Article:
There was also some downward adjustment to the tune of US$37.4 million due to specific terms around some hardware contracts, but Stem said it expected both hits to be non-recurring.

Stem updated its full-year 2023 guidance, from a previously guided US$550 million to US$650 million of revenues, to between US$513 million and US$613 million due to that US$37.4 million. Adjusted EBITDA guidance was lowered from negative US$35 million to negative US$5 million to between -US$25 million and -US$15 million.

Stem’s contracted backlog at the end of Q3 stood at US$1.84 billion, a 35% rise from US$1.36 billion at the end of Q3 2022, while its contracted energy storage assets under management (AUM) increased by 32% sequentially to from 3.8GWh in Q2 2023 to 5GWh and its solar monitoring AUM increased 1% sequentially to 26.3GW from the signing of new contracts.

While Carrington said Stem would not yet be issuing guidance for 2024, he said the growth in revenues in Q3 brought it “really close to breakeven”.

The CEO said demand for clean energy solutions remained strong despite rising interest rates – the recent subject of Tesla boss Elon Musk’s ire – and tailwinds from the Inflation Reduction Act (IRA) tax incentives were picking up, especially after the recent publication of guidance from the government on how they will be applied.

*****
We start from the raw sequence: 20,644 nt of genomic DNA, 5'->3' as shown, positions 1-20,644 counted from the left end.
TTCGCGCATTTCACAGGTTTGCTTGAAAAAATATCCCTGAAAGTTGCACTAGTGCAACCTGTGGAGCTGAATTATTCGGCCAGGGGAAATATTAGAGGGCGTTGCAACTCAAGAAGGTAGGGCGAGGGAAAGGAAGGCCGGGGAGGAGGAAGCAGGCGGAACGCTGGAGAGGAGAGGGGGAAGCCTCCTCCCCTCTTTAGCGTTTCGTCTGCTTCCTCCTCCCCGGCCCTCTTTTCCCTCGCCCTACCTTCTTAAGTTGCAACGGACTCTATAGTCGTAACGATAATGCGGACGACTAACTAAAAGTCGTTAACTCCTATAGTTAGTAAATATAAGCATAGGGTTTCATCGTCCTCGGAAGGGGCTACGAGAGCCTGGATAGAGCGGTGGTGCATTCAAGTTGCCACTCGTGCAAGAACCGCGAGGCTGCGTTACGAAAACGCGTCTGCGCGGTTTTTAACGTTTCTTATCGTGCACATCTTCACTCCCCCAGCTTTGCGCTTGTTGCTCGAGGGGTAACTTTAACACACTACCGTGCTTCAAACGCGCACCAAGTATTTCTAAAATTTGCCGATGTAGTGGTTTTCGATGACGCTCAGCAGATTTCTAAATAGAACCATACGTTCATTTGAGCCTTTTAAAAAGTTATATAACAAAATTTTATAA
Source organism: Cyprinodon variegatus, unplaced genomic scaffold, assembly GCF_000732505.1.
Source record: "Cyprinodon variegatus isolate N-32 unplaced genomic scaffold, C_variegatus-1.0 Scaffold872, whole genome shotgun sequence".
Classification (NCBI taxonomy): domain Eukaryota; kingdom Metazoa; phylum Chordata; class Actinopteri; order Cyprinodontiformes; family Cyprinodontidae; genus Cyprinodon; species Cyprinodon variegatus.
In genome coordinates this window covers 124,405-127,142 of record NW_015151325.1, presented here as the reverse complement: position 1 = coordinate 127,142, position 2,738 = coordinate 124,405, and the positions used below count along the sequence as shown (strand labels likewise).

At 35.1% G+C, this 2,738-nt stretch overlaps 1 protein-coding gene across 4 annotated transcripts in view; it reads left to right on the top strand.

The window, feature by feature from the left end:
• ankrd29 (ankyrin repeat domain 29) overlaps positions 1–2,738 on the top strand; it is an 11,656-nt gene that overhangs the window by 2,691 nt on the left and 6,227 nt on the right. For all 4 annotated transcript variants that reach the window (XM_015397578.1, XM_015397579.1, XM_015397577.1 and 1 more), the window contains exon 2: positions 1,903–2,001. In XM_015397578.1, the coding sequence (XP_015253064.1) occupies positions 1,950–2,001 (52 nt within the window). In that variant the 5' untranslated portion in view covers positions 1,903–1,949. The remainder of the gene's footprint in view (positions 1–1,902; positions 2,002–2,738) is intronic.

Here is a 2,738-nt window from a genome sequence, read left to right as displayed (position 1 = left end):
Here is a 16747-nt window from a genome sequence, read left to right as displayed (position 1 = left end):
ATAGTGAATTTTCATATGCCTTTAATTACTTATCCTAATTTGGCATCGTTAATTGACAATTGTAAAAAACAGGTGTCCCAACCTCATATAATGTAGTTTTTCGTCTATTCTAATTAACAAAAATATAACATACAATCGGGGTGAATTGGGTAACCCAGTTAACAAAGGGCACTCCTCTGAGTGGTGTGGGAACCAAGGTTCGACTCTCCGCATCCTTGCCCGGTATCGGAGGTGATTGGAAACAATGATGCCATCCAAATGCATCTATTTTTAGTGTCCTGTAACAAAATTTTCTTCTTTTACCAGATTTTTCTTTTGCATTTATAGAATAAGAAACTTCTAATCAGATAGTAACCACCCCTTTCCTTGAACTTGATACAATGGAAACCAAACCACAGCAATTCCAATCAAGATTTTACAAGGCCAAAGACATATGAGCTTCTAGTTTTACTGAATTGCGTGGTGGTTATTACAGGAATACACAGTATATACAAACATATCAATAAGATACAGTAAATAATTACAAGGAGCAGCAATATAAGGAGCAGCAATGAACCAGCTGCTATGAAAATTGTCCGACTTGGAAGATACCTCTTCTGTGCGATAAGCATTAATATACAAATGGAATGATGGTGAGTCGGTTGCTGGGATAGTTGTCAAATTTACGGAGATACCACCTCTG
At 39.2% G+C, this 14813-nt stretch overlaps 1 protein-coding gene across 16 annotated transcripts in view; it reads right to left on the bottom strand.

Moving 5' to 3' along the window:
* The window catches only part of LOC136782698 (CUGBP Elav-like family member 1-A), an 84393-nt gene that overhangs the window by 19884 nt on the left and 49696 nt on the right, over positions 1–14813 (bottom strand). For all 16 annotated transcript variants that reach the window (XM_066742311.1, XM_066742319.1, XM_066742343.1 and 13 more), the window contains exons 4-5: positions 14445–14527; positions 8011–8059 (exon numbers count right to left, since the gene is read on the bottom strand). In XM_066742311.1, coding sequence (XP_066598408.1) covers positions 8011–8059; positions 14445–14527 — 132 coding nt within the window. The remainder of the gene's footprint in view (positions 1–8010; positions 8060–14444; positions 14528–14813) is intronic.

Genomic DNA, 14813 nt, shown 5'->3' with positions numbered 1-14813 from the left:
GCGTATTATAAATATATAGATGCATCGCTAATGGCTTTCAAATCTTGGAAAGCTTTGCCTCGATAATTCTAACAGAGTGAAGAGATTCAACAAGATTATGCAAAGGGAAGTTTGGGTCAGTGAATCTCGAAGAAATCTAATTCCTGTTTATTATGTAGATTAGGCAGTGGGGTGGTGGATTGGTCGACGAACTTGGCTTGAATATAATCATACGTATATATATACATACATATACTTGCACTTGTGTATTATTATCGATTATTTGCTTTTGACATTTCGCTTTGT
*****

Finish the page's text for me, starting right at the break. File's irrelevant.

“We still expect to achieve our goal of being adjusted EBITDA positive in the second half of 2023,” Bill Bush, Stem’s chief financial officer (CFO) said on the earnings call.

“We define that as the sum of the third and fourth quarters being adjusted EBITDA positive, so with the third quarter in the books, we have confidence that we will be adjusted EBITDA positive in the fourth quarter of this year,” Bush said.

The CFO added that achieving full-year positive adjusted EBITDA in 2024, as Stem expects to, would be “a key achievement in our corporate maturation,” with guidance to be provided in February when Stem’s Q4 and full-year 2023 results are announced.

Earnings call transcript by Seeking Alpha.